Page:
Exhibit 3: CRE CLO collateral has evolved over time

Note: The following property types have been consolidated: hotel and lodging (HT); manufactured, senior and multifamily housing (MF); special purpose and health care are included in other (OT); self-storage is included in warehouse (WH). Loans originated since 2018 only. Data thru March 2023.
Source: Intex, Santander US Capital Markets

The retail sector has been struggling for nearly a decade, and its presence in CRE CLOs is small. It comprises about 3% of outstanding collateral in CRE CLOs but 15% of collateral across all non-agency securitized products (Exhibit 4). Hotels had the highest delinquency rates of any property type during the pandemic, and not surprisingly make up only a small slice of CRE CLOs post-pandemic, despite being 12% of outstanding non-agency CMBS overall.

Exhibit 4: Non-agency CMBS and CRE CLO collateral

Note: Collateral outstanding in non-agency CMBS and CRE CLOs. Data as of March 2023.
Source: Bloomberg, Santander US Capital Markets

Despite the additional risk of transitional lending, the performance of CRE CLOs has been better than the broader non-agency CMBS market in part due to the collateral mix (Exhibit 5 and 6). Overall, 98% of outstanding CRE CLO loans are current, while 2% are non-current. Half of the non-current loans (1.08%) are past due or less than 30 days delinquent, while the other 0.92% are 30 or more days delinquent.

Exhibit 5: Loan payment status of CRE CLO collateral

Note: Data updated through 4/27/2023; latest monthly release is 3/1/2023.
Source: Intex, Santander US Capital Markets

This performance is in-line to much stronger than that of non-agency CMBS, where over 3% of outstanding balances are delinquent (Exhibit 6). The enormous spike in delinquency rates during the pandemic was mostly driven by lodging and retail properties. Notably, CMBS loans in forbearance were typically considered delinquent until the forbearance was cured. As these loans became reperforming, the delinquency rates dropped steadily and sharply, and there was virtually no build up of properties in foreclosure or real estate owned (REO).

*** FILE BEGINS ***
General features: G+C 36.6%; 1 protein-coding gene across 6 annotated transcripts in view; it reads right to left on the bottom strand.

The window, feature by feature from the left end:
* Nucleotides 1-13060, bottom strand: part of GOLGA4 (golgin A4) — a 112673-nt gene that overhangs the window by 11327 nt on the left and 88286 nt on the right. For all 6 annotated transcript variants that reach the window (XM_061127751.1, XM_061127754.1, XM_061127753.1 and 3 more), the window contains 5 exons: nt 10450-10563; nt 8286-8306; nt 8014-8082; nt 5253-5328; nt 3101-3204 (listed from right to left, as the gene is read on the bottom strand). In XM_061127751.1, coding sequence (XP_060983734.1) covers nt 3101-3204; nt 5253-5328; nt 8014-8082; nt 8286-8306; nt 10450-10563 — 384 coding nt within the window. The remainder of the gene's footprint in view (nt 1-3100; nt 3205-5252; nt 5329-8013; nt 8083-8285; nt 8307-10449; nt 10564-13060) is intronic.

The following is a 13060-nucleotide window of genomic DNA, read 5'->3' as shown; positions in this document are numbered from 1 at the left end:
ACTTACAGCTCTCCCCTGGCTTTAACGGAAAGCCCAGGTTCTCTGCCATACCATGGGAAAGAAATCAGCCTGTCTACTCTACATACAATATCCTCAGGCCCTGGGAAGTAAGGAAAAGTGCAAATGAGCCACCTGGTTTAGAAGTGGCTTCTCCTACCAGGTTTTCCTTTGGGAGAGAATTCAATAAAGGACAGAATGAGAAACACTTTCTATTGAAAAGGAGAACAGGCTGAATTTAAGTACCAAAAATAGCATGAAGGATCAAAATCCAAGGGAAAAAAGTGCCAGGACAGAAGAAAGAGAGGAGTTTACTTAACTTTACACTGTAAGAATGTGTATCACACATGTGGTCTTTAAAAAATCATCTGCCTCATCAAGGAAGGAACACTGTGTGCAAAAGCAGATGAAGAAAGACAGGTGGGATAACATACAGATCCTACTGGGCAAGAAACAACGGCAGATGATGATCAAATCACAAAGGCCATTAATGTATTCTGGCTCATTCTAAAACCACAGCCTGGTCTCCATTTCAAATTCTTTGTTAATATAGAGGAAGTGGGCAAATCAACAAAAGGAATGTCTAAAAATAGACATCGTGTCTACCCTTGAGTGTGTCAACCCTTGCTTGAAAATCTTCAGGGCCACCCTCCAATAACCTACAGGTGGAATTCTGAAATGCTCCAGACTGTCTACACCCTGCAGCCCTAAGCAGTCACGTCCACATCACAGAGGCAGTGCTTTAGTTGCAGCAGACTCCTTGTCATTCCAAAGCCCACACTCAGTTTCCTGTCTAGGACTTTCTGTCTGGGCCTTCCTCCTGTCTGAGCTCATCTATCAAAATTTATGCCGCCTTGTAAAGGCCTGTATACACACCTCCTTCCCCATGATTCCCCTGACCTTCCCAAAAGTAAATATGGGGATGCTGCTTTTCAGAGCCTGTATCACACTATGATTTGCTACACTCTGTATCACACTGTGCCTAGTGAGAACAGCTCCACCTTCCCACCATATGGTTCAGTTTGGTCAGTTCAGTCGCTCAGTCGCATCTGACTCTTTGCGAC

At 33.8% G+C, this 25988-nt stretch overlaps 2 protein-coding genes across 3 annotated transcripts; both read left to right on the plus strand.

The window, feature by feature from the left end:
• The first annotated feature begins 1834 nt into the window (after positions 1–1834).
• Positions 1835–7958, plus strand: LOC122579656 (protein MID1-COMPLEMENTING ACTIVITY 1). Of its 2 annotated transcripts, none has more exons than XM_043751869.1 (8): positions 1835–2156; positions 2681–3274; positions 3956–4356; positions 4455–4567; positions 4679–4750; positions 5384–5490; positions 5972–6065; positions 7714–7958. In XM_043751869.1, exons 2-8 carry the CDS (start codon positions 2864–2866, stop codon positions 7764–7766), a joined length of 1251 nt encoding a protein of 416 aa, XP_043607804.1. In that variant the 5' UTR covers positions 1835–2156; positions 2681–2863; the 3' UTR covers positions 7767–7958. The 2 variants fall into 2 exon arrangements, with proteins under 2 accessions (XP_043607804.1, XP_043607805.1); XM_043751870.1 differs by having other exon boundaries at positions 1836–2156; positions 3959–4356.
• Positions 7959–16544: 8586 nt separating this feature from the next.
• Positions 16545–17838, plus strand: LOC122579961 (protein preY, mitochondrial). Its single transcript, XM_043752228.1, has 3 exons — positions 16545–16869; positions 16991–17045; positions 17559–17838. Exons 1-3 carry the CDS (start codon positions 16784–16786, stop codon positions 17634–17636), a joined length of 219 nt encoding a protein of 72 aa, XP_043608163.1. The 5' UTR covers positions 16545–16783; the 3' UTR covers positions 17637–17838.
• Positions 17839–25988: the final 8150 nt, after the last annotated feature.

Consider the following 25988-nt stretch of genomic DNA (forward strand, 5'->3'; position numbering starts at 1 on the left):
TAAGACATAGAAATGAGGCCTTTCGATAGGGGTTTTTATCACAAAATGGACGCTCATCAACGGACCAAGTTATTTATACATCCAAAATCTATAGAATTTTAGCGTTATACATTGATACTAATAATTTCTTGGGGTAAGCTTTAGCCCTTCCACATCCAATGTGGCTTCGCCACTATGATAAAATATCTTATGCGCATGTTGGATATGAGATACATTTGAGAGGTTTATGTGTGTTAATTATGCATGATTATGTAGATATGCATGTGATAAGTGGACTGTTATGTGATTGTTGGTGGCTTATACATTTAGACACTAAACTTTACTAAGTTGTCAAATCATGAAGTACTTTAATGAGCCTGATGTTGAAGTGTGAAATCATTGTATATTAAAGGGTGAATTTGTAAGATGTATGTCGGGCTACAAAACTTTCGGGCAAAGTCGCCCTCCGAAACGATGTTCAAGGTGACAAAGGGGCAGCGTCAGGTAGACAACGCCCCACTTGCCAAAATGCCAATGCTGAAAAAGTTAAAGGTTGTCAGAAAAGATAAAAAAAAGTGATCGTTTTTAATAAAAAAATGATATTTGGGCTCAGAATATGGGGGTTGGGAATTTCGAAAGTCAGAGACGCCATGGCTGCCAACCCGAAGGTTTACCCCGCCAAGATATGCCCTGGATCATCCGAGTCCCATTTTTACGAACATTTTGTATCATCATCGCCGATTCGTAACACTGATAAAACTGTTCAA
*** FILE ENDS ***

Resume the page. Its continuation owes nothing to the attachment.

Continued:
Exhibit 6: Non-agency CMBS and special servicing rates

Note: Delinquency data includes non-agency CMBS and SASB. The CMBS and SASB data includes all loans made prior to 2018, so not an apples to apples comparison to CRE CLO delinquency and defaults, which cover a much narrower data set.
Source: CREFC, Intex, Trepp

Loan modifications, extensions and buyouts, which are difficult to uniformly track in CRE CLOs, could be masking some of the issues. For example, CRE CLO managers could allow forbearance, and, similar to Freddie Mac or Ginnie Mae, continue to consider the loan payment status as current while it was in forbearance. Managers also have incentives to replace or buy out delinquent or underperforming loans. As transitional borrowers work to stabilize and possibly sell their properties, or need to refinance out of floating-rate loans, it’s possible there will be further deterioration in performance.

Mary Beth Fisher, PhD
marybeth.fisher@santander.us
1 (646) 776-7872